Invokana treats Type 2 Diabetes. Invokana can cause yeast infections and urinary tract infections.
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Invokana Cautionary Labels
Uses of Invokana
Invokana is a prescription medication used to treat type 2 diabetes.
This medication may be prescribed for other uses. Ask your doctor or pharmacist for more information.
Invokana Drug Class
Invokana is part of the drug class:
Side Effects of Invokana
Serious side effects have been reported. See "Precautions" section.
Common side effects include:
- vaginal yeast infections and yeast infections of the penis
- urinary tract infection
- changes in urination, including urgent need to urinate more often, in larger amounts, or at night
This is not a complete list of Invokana side effects. Ask your doctor or pharmacist for more information.
Tell your doctor about all the medicines you take, including prescription and non-prescription medicines, vitamins, and herbal supplements. Especially tell your doctor if you take:
- diuretics (water pills)
- rifampin (used to treat or prevent tuberculosis)
- phenytoin or phenobarbital (used to control seizures)
- ritonavir (Norvir, Kaletra, Lopinavir) (used to treat HIV infection)
- digoxin (Lanoxin) (used to treat heart problems)
This is not a complete list of Invokana drug interactions. Ask your doctor or pharmacist for more information.
- Dehydration. Invokana can cause some people to have dehydration (the loss of body water and salt). Dehydration may cause you to feel dizzy, faint, lightheaded, or weak, especially when you stand up (orthostatic hypotension).
You may be at higher risk of dehydration if you:
- have low blood pressure
- take medicines to lower your blood pressure, including diuretics (water pill)
- are on low sodium (salt) diet
- have kidney problems
- are 65 years of age or older
- Vaginal yeast infection. Women who take Invokana may get vaginal yeast infections. Symptoms of a vaginal yeast infection include:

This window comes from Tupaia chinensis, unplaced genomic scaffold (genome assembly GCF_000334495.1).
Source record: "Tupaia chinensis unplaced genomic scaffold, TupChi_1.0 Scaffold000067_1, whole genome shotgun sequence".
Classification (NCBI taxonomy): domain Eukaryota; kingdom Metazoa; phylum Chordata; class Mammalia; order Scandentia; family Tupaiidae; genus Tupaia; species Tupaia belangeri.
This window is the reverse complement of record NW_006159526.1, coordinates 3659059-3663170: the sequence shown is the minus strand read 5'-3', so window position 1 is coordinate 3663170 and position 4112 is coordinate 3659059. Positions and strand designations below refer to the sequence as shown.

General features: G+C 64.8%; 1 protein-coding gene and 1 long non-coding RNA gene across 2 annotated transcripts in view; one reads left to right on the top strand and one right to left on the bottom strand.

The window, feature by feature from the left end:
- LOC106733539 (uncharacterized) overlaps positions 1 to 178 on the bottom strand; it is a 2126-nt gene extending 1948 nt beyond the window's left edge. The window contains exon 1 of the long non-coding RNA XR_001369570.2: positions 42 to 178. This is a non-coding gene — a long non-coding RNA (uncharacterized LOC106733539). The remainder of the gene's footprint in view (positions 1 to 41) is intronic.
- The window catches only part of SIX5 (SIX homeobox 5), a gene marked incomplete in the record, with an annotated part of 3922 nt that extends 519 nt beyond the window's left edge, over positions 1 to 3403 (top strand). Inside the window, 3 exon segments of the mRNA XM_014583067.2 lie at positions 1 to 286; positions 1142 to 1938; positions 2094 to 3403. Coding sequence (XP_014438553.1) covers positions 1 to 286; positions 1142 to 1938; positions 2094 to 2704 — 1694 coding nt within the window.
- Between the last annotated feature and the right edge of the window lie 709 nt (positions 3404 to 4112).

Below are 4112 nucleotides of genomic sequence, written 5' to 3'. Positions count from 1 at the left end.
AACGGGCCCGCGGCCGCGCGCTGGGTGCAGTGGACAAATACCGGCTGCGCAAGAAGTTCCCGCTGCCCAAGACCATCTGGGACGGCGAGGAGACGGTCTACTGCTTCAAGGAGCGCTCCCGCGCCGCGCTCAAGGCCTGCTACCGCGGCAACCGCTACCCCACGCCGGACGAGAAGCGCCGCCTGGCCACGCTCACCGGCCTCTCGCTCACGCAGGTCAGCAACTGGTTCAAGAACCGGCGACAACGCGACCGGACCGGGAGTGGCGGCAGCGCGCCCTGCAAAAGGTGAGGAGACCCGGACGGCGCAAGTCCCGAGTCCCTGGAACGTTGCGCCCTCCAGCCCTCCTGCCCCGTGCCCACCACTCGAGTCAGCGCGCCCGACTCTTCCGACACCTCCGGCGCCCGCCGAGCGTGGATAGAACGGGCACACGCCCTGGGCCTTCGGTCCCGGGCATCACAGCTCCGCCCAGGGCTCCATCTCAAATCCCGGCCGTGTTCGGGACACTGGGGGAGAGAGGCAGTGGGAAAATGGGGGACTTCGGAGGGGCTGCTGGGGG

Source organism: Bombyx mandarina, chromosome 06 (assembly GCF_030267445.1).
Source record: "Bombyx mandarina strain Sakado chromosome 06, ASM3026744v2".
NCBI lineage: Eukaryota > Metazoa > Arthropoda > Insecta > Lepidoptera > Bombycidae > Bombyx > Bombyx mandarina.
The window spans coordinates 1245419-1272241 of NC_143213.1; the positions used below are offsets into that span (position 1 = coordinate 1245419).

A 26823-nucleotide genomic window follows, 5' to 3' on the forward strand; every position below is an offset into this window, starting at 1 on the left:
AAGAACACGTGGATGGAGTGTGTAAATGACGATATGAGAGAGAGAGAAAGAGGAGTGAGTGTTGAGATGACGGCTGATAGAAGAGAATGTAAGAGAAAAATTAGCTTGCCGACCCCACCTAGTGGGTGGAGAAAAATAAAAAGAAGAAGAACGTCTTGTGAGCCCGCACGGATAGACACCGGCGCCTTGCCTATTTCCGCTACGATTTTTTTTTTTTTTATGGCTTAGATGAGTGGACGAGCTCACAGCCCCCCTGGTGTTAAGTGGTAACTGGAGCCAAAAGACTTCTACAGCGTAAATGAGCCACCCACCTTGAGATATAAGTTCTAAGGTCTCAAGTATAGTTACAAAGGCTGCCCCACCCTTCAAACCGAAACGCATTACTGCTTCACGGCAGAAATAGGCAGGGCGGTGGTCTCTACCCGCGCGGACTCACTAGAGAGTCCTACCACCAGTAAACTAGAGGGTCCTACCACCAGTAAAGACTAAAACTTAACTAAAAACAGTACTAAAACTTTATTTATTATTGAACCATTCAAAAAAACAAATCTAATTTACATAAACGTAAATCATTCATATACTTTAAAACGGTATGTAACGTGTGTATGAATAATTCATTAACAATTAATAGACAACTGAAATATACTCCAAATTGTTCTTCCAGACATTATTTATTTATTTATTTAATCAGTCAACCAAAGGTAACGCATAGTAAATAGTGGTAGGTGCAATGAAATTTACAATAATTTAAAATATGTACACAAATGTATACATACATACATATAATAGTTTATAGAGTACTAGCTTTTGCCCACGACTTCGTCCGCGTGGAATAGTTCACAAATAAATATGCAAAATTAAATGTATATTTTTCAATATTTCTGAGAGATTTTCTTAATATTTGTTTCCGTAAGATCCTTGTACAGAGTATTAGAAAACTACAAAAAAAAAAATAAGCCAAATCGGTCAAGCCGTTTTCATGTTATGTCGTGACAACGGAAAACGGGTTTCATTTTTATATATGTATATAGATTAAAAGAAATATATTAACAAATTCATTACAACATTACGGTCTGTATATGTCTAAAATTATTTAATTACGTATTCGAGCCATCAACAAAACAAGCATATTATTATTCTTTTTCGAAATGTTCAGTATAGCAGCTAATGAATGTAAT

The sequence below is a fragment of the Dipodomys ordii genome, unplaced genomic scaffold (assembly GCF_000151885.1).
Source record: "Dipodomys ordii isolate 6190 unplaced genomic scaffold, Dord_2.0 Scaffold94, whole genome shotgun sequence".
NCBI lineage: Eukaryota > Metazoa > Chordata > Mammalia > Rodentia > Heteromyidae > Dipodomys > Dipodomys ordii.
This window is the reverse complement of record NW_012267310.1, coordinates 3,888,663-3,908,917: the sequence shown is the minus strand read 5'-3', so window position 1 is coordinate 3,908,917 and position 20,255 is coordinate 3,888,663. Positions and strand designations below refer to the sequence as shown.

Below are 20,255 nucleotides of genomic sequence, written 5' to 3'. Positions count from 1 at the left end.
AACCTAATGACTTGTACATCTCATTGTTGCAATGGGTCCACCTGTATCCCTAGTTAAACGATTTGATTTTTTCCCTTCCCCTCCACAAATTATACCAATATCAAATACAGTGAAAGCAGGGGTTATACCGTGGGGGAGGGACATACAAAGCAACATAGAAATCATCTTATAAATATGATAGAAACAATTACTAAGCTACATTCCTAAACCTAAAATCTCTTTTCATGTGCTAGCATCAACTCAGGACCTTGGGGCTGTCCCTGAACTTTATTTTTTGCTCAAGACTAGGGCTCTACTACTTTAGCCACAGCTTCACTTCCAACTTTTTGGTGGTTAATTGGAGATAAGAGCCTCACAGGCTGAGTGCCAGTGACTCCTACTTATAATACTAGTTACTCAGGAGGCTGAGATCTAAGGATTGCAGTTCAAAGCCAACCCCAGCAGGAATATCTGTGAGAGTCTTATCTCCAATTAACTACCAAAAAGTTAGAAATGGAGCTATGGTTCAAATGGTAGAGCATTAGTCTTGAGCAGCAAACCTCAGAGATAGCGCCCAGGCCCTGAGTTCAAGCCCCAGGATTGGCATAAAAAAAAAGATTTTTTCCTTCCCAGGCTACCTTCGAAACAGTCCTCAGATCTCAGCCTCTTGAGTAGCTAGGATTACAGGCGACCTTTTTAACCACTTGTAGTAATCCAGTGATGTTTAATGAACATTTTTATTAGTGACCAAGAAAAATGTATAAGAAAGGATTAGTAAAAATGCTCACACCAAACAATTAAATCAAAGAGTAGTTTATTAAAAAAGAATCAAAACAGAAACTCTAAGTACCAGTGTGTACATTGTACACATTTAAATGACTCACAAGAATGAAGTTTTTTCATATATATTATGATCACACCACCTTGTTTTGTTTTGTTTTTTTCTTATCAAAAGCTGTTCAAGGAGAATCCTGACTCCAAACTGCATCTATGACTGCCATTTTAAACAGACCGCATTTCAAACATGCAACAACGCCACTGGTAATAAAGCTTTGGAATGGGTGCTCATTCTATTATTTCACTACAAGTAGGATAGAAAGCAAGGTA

- vaginal odor
- white or yellowish vaginal discharge (discharge may be lumpy or look like cottage cheese)
- vaginal itching
- Yeast infection of the penis (balanitis or balanoposthitis). Men who take Invokana may get a yeast infection of the skin around the penis. Certain men who are not circumcised may have swelling of the penis that makes it difficult to pull back the skin around the tip of the penis. Other symptoms of yeast infection of the penis include:
- redness, itching, or swelling of the penis
- rash of the penis
- foul smelling discharge from the penis
- pain in the skin around penis
Talk to your doctor about what to do if you get symptoms of a yeast infection of the vagina or penis. Your doctor may suggest you use an over-the-counter antifungal medicine. Talk to your doctor right away if you use an over-the-counter antifungal medication and your symptoms do not go away.
- kidney problems
- a high amount of potassium in your blood (hyperkalemia)
- low blood sugar (hypoglycemia). If you take Invokana with another medicine that can cause low blood sugar, such as a sulfonylurea or insulin, your risk of getting low blood sugar is higher. The dose of your sulfonylurea medicine or insulin may need to be lowered while you take Invokana.
Signs and symptoms of low blood sugar may include:
- fast heart-beat
- shaking or feeling jittery
- serious allergic reaction. If you have any symptoms of a serious allergic reaction, stop taking Invokana and call your doctor right away or go to the nearest hospital emergency room. Your doctor may give you a medicine for your allergic reaction and prescribe a different medicine for your diabetes.
Do not take Invokana if you:
- are allergic to Invokana or any of the ingredients in canagliflozin. Symptoms of allergic reaction to Invokana may include:
- raised red patches on your skin (hives)
- swelling of the face, lips, tongue, and throat that may cause difficulty in breathing or swallowing
- have severe kidney problems or are on dialysis.
Invokana Food Interactions